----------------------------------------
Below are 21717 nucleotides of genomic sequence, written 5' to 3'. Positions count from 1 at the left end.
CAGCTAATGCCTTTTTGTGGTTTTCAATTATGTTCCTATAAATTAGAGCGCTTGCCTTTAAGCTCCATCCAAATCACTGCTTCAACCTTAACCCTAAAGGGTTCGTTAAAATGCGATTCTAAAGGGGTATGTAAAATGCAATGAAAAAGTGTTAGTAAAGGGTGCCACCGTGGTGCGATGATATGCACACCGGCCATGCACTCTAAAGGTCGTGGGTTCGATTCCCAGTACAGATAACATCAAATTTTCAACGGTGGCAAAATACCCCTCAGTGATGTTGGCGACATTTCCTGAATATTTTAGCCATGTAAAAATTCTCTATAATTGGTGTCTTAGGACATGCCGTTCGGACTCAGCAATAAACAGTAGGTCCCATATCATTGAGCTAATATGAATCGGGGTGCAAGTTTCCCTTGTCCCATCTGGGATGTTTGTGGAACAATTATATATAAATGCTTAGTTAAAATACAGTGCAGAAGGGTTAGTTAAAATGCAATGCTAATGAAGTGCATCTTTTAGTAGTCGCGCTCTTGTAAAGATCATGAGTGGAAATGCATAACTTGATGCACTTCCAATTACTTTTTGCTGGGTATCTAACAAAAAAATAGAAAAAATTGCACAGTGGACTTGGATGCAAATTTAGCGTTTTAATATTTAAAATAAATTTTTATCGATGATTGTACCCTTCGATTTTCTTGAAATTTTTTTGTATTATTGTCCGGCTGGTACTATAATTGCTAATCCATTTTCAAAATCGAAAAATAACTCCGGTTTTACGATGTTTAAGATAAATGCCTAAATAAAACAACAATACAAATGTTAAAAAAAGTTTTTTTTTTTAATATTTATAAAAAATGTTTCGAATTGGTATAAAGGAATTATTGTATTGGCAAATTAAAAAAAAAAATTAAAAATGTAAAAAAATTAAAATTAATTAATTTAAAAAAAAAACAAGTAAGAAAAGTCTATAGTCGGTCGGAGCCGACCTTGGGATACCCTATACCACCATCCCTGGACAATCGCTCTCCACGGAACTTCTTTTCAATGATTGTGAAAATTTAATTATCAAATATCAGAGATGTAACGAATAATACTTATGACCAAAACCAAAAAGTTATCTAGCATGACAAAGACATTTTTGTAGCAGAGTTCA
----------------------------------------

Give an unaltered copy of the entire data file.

Below are 21717 nucleotides of genomic sequence, written 5' to 3'. Positions count from 1 at the left end.
CAGCTAATGCCTTTTTGTGGTTTTCAATTATGTTCCTATAAATTAGAGCGCTTGCCTTTAAGCTCCATCCAAATCACTGCTTCAACCTTAACCCTAAAGGGTTCGTTAAAATGCGATTCTAAAGGGGTATGTAAAATGCAATGAAAAAGTGTTAGTAAAGGGTGCCACCGTGGTGCGATGATATGCACACCGGCCATGCACTCTAAAGGTCGTGGGTTCGATTCCCAGTACAGATAACATCAAATTTTCAACGGTGGCAAAATACCCCTCAGTGATGTTGGCGACATTTCCTGAATATTTTAGCCATGTAAAAATTCTCTATAATTGGTGTCTTAGGACATGCCGTTCGGACTCAGCAATAAACAGTAGGTCCCATATCATTGAGCTAATATGAATCGGGGTGCAAGTTTCCCTTGTCCCATCTGGGATGTTTGTGGAACAATTATATATAAATGCTTAGTTAAAATACAGTGCAGAAGGGTTAGTTAAAATGCAATGCTAATGAAGTGCATCTTTTAGTAGTCGCGCTCTTGTAAAGATCATGAGTGGAAATGCATAACTTGATGCACTTCCAATTACTTTTTGCTGGGTATCTAACAAAAAAATAGAAAAAATTGCACAGTGGACTTGGATGCAAATTTAGCGTTTTAATATTTAAAATAAATTTTTATCGATGATTGTACCCTTCGATTTTCTTGAAATTTTTTTGTATTATTGTCCGGCTGGTACTATAATTGCTAATCCATTTTCAAAATCGAAAAATAACTCCGGTTTTACGATGTTTAAGATAAATGCCTAAATAAAACAACAATACAAATGTTAAAAAAAGTTTTTTTTTTTAATATTTATAAAAAATGTTTCGAATTGGTATAAAGGAATTATTGTATTGGCAAATTAAAAAAAAAAATTAAAAATGTAAAAAAATTAAAATTAATTAATTTAAAAAAAAAACAAGTAAGAAAAGTCTATAGTCGGTCGGAGCCGACCTTGGGATACCCTATACCACCATCCCTGGACAATCGCTCTCCACGGAACTTCTTTTCAATGATTGTGAAAATTTAATTATCAAATATCAGAGATGTAACGAATAATACTTATGACCAAAACCAAAAAGTTATCTAGCATGACAAAGACATTTTTGTAGCAGAGTTCA